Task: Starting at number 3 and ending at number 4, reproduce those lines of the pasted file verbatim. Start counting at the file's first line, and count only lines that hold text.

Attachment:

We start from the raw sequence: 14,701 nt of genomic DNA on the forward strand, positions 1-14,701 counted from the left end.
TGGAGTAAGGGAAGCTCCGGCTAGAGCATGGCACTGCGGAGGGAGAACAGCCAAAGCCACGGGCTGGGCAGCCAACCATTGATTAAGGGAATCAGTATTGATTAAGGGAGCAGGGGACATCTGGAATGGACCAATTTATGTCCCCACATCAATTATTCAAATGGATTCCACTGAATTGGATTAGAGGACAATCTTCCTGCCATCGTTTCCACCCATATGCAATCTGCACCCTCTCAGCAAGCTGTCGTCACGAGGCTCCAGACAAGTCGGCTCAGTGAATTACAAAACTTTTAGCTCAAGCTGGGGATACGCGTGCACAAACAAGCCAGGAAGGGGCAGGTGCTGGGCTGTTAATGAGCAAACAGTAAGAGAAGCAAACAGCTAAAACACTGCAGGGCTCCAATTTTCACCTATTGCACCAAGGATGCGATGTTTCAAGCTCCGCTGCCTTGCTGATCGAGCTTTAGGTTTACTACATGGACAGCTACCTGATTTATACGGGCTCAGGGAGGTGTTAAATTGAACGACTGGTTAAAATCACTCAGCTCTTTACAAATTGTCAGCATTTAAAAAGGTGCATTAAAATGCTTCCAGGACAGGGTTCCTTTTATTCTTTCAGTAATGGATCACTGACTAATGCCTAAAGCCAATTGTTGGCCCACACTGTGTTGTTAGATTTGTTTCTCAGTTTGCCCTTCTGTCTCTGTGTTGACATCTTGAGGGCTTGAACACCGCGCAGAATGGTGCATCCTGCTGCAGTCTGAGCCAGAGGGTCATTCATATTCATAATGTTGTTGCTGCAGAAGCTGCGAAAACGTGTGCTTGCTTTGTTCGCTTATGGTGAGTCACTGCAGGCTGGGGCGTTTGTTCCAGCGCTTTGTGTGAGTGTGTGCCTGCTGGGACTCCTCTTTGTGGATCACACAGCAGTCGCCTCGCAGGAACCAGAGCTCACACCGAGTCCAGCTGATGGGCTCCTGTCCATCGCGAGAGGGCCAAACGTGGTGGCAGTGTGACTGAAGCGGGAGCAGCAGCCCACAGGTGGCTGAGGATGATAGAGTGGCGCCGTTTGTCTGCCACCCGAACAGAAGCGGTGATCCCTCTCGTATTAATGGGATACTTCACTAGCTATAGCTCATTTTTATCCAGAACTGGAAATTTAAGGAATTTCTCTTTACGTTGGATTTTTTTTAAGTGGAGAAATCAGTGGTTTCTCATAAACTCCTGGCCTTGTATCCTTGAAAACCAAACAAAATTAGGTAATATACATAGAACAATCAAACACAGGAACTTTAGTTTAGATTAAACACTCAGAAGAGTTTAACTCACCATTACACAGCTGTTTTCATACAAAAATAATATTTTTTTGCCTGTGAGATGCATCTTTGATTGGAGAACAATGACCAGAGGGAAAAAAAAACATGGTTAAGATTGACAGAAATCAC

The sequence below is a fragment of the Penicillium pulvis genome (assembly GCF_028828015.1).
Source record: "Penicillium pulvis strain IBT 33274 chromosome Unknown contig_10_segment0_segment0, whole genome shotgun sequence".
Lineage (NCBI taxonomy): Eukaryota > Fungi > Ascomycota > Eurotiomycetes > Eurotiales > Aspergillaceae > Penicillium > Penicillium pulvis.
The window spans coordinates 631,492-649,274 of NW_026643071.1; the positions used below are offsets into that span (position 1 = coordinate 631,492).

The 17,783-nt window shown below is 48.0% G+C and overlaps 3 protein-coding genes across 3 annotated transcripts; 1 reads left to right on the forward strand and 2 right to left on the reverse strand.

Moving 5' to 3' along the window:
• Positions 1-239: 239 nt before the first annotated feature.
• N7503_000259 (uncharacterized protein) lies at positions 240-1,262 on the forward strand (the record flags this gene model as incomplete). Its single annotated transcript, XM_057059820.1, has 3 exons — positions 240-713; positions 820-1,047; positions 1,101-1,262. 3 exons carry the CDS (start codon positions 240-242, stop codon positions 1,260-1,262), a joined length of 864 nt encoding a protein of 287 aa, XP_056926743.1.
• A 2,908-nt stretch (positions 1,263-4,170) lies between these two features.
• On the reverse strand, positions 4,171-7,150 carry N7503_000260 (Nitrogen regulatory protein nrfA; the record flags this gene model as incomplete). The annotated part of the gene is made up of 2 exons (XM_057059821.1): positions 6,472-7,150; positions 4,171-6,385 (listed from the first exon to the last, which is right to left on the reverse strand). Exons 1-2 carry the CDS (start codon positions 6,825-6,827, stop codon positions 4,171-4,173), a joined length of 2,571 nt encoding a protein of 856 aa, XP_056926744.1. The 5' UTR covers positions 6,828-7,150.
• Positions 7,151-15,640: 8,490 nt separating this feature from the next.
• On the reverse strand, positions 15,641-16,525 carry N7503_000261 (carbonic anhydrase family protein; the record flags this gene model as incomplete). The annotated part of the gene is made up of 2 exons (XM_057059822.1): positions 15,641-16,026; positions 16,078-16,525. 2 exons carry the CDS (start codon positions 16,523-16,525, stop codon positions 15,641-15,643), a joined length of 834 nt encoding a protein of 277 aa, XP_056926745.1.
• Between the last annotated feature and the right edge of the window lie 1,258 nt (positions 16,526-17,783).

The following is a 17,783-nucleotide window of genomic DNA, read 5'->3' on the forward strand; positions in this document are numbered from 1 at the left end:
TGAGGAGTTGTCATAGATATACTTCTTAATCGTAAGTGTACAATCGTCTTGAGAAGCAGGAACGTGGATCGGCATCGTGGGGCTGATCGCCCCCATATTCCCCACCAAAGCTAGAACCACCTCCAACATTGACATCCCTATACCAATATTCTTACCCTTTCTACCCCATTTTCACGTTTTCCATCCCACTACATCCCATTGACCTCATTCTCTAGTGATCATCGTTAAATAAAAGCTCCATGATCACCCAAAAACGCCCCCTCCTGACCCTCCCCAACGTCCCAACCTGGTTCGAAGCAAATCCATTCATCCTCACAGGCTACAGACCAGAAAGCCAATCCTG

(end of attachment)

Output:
The sequence below is a fragment of the Penicillium pulvis genome (assembly GCF_028828015.1).
Source record: "Penicillium pulvis strain IBT 33274 chromosome Unknown contig_10_segment0_segment0, whole genome shotgun sequence".